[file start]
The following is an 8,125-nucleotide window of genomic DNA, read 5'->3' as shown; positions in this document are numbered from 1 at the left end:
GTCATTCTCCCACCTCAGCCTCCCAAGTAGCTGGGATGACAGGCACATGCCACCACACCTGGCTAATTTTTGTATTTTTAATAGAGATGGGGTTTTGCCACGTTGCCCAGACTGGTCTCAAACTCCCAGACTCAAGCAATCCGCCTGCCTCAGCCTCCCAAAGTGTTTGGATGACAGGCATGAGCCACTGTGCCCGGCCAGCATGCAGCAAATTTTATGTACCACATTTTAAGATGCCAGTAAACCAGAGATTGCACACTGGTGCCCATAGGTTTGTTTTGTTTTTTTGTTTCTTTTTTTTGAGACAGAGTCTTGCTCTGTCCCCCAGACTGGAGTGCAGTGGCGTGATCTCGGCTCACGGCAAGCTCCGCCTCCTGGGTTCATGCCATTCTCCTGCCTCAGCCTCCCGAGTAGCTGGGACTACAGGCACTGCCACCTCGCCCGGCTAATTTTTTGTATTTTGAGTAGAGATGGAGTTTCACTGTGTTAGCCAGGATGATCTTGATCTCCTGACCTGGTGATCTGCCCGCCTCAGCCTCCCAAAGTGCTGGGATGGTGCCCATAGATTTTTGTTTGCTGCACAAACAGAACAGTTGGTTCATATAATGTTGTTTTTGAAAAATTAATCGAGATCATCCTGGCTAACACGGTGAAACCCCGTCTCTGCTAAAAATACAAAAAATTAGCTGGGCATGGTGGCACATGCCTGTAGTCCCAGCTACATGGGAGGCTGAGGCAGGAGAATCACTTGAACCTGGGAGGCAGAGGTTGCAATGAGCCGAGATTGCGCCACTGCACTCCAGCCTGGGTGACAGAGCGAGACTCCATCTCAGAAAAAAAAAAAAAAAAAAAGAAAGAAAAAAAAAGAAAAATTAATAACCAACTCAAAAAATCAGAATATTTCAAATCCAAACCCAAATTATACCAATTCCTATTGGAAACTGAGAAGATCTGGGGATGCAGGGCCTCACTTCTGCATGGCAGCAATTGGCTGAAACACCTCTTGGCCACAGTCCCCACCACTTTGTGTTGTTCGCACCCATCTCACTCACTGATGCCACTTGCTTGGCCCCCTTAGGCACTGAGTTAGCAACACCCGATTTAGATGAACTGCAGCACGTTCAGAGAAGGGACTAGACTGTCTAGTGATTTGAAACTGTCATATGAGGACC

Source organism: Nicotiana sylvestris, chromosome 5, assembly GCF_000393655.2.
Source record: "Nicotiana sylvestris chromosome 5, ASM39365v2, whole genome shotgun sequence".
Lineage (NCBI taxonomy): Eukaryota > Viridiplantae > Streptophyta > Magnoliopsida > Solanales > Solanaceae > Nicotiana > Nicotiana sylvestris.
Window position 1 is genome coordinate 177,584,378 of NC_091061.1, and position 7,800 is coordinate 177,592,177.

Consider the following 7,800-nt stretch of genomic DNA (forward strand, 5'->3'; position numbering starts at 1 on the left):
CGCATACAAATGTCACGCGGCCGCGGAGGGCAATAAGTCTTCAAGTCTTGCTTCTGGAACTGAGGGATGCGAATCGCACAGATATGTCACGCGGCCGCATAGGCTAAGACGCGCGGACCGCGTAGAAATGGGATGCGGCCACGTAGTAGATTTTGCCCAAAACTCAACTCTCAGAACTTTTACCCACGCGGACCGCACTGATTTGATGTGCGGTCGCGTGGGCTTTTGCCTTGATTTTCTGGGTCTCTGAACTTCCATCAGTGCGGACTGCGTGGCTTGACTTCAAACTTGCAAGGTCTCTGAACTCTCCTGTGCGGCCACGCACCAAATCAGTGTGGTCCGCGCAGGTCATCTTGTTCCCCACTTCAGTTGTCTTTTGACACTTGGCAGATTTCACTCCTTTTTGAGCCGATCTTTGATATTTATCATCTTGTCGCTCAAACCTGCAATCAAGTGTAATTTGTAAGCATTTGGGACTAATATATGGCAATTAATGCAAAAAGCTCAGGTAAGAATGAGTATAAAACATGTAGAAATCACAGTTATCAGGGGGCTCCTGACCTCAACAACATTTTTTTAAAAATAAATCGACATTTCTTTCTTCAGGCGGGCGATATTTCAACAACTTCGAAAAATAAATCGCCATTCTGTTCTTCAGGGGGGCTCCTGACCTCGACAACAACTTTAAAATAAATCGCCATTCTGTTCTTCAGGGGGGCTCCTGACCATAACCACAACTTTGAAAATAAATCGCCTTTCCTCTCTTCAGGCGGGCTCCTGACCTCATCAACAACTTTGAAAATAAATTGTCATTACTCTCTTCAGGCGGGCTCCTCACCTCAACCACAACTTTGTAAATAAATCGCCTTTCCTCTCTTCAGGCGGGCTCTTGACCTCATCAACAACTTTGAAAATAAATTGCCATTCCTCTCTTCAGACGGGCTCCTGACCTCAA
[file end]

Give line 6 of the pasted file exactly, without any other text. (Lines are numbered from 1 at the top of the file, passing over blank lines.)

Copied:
Window position 1 is genome coordinate 177,584,378 of NC_091061.1, and position 7,800 is coordinate 177,592,177.